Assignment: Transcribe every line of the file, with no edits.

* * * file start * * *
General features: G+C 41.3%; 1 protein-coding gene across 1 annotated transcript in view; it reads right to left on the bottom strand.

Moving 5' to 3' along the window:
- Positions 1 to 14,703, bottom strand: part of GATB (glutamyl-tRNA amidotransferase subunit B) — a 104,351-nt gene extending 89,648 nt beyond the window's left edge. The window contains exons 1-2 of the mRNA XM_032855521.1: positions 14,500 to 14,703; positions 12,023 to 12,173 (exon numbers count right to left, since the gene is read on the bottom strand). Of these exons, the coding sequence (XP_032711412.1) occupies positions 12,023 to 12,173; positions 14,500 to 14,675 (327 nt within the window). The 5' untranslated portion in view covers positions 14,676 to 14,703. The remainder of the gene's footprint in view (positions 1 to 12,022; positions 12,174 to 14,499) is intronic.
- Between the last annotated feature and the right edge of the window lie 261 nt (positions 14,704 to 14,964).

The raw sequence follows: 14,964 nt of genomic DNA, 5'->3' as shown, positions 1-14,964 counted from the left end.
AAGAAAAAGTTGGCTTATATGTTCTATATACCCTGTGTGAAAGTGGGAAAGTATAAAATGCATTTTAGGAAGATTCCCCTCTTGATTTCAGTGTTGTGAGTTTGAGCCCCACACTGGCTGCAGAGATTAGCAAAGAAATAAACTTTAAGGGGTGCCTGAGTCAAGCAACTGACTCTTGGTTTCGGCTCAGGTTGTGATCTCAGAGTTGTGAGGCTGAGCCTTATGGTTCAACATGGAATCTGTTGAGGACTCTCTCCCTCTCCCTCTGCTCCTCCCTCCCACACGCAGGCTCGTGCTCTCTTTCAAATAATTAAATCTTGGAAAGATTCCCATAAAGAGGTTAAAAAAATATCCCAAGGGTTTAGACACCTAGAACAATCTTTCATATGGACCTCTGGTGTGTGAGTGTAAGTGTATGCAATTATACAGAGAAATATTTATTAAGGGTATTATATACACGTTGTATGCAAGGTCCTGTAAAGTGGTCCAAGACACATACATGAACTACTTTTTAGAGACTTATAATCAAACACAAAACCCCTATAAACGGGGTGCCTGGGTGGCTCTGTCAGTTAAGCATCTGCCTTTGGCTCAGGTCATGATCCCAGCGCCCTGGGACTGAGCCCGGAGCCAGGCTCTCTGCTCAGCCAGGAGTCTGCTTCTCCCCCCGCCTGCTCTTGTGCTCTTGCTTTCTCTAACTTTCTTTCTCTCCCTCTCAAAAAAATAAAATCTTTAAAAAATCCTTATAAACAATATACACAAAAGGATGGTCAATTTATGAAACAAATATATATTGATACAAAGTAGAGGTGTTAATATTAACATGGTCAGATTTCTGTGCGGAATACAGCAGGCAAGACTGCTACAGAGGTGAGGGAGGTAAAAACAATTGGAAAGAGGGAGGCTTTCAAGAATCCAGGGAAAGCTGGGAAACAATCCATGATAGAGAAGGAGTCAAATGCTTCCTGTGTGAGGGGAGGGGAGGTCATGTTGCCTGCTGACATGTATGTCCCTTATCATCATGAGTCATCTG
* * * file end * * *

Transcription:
General features: G+C 41.3%; 1 protein-coding gene across 1 annotated transcript in view; it reads right to left on the bottom strand.

Moving 5' to 3' along the window:
- Positions 1 to 14,703, bottom strand: part of GATB (glutamyl-tRNA amidotransferase subunit B) — a 104,351-nt gene extending 89,648 nt beyond the window's left edge. The window contains exons 1-2 of the mRNA XM_032855521.1: positions 14,500 to 14,703; positions 12,023 to 12,173 (exon numbers count right to left, since the gene is read on the bottom strand). Of these exons, the coding sequence (XP_032711412.1) occupies positions 12,023 to 12,173; positions 14,500 to 14,675 (327 nt within the window). The 5' untranslated portion in view covers positions 14,676 to 14,703. The remainder of the gene's footprint in view (positions 1 to 12,022; positions 12,174 to 14,499) is intronic.
- Between the last annotated feature and the right edge of the window lie 261 nt (positions 14,704 to 14,964).

The raw sequence follows: 14,964 nt of genomic DNA, 5'->3' as shown, positions 1-14,964 counted from the left end.
AAGAAAAAGTTGGCTTATATGTTCTATATACCCTGTGTGAAAGTGGGAAAGTATAAAATGCATTTTAGGAAGATTCCCCTCTTGATTTCAGTGTTGTGAGTTTGAGCCCCACACTGGCTGCAGAGATTAGCAAAGAAATAAACTTTAAGGGGTGCCTGAGTCAAGCAACTGACTCTTGGTTTCGGCTCAGGTTGTGATCTCAGAGTTGTGAGGCTGAGCCTTATGGTTCAACATGGAATCTGTTGAGGACTCTCTCCCTCTCCCTCTGCTCCTCCCTCCCACACGCAGGCTCGTGCTCTCTTTCAAATAATTAAATCTTGGAAAGATTCCCATAAAGAGGTTAAAAAAATATCCCAAGGGTTTAGACACCTAGAACAATCTTTCATATGGACCTCTGGTGTGTGAGTGTAAGTGTATGCAATTATACAGAGAAATATTTATTAAGGGTATTATATACACGTTGTATGCAAGGTCCTGTAAAGTGGTCCAAGACACATACATGAACTACTTTTTAGAGACTTATAATCAAACACAAAACCCCTATAAACGGGGTGCCTGGGTGGCTCTGTCAGTTAAGCATCTGCCTTTGGCTCAGGTCATGATCCCAGCGCCCTGGGACTGAGCCCGGAGCCAGGCTCTCTGCTCAGCCAGGAGTCTGCTTCTCCCCCCGCCTGCTCTTGTGCTCTTGCTTTCTCTAACTTTCTTTCTCTCCCTCTCAAAAAAATAAAATCTTTAAAAAATCCTTATAAACAATATACACAAAAGGATGGTCAATTTATGAAACAAATATATATTGATACAAAGTAGAGGTGTTAATATTAACATGGTCAGATTTCTGTGCGGAATACAGCAGGCAAGACTGCTACAGAGGTGAGGGAGGTAAAAACAATTGGAAAGAGGGAGGCTTTCAAGAATCCAGGGAAAGCTGGGAAACAATCCATGATAGAGAAGGAGTCAAATGCTTCCTGTGTGAGGGGAGGGGAGGTCATGTTGCCTGCTGACATGTATGTCCCTTATCATCATGAGTCATCTG